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How property developers are adjusting designs for a new world

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The lockdown has changed people’s relationship with their homes, and they want more green space and places to work.

The new home living trends that have been established over the past year have become so strongly ingrained that developers are ensuring their new properties cater for these demands.

Space for additional family members and adult children, home offices, and mixed-use facilities are top of developers’ priorities when adapting their new property offerings. And so too are pet-friendly homes.

Since last year’s national lockdown, companies have been adopting a far more flexible policy with regards to when and where employees need to work, and as a result David Sedgwick, managing director of Horizon Capital Residential, says people are exploring areas that offer more space, outdoor areas, and a different pace of life compared to living in the city. There has also been a “big demand” for micro and small apartments in central Cape Town, the city bowl, and the Atlantic Seaboard.

In terms of apartments, mixed-use developments which offer an array of services and facilities are in demand.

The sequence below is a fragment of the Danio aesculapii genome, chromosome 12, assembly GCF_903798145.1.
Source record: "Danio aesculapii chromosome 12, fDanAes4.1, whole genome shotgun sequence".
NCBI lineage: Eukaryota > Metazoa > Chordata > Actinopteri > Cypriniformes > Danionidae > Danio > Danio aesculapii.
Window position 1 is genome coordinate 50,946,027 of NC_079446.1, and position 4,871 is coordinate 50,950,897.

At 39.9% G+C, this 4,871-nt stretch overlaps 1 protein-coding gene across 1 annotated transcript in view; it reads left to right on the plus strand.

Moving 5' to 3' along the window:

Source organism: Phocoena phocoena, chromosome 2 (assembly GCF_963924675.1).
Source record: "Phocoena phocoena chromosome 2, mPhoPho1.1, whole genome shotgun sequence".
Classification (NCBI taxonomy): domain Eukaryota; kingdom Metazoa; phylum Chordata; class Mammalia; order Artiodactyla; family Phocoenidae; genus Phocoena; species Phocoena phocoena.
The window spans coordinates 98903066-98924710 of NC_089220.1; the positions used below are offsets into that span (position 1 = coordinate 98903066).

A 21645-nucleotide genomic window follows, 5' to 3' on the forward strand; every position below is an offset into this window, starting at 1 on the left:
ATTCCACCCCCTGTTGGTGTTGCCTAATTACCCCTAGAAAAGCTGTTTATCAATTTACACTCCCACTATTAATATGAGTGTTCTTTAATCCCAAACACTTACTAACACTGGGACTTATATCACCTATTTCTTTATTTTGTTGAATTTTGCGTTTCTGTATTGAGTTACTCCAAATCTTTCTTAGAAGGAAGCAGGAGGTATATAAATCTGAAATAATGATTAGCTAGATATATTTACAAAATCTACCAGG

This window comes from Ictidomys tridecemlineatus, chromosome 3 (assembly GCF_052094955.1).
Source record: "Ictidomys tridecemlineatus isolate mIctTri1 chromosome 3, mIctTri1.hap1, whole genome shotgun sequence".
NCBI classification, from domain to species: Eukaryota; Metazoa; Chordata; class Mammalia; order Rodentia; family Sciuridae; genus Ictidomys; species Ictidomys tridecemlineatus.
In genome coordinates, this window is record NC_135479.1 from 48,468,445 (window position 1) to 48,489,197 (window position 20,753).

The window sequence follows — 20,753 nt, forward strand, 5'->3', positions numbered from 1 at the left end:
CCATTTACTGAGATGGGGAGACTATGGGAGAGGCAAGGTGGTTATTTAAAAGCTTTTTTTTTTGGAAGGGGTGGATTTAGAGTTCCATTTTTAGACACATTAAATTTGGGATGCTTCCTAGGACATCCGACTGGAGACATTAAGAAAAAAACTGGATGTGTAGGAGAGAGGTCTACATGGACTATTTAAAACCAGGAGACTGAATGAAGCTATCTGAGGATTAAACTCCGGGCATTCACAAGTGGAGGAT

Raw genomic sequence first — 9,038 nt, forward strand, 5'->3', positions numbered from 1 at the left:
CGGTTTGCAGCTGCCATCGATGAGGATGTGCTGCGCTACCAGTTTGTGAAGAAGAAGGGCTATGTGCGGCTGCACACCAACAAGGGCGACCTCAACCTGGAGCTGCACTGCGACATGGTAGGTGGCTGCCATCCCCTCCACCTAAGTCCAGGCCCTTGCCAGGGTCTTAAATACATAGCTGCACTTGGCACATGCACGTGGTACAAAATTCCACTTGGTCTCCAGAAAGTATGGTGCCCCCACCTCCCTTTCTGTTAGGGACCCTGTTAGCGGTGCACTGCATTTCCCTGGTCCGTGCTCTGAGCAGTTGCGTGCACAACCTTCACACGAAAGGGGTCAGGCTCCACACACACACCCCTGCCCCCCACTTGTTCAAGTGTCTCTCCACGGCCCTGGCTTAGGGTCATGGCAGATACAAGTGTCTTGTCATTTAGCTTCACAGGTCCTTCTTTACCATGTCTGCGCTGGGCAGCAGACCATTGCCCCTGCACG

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“These range from a laundry service, parcel collection, work breakaway rooms, rooftop pools and entertainment facilities and gyms. In the smaller apartments being launched, we are seeing facilities essential to one’s overall ability to live in a confined space.”

Outside of the city, he says security estates are “still very much in demand”.

“I think medium to large-scale housing estates will continue to be in demand over the next decade, with more and more offering everything from schools to shops.”

Pet-friendly developments are also becoming increasingly important.

“We recognise the important role that pets have in people’s lives. This was particularly true during lockdown where many people only had their pets to keep them company. As long as there are appropriate rules so that one’s pets don’t cause a nuisance to other residents, I don’t see why they should not be allowed in new developments.”

Safety though is still buyers’ main consideration, says Brad Morgan, new development manager at Rawson Developers. This means estates and apartment blocks with “great security” are very popular. “Peace of mind is key. Good lifestyle facilities are also really important.”

Modern design in terms of these security features within a home is also in demand.

He adds: “A dedicated outdoor area is part of the design, because as South Africans, a braai outdoors comes naturally to us.”

Paul Upton, head of developments for Dogon Group Properties, believes there will be demand for apartments and townhouses in “fairly central locations” that offer ease of commute plus access to amenities.

“Designers have already begun a swing towards a work-from-home orientation, incorporating home office facilities.”

He also forecasts a “strong demand” for homes with modern styling, open-plan living and smaller and more manageable garden spaces.

“Security is front of mind for most purchasers these days. And most folks are opting for all bedrooms to be en suite.”

Today most developers are also open to pet-friendly projects, although many include certain rules.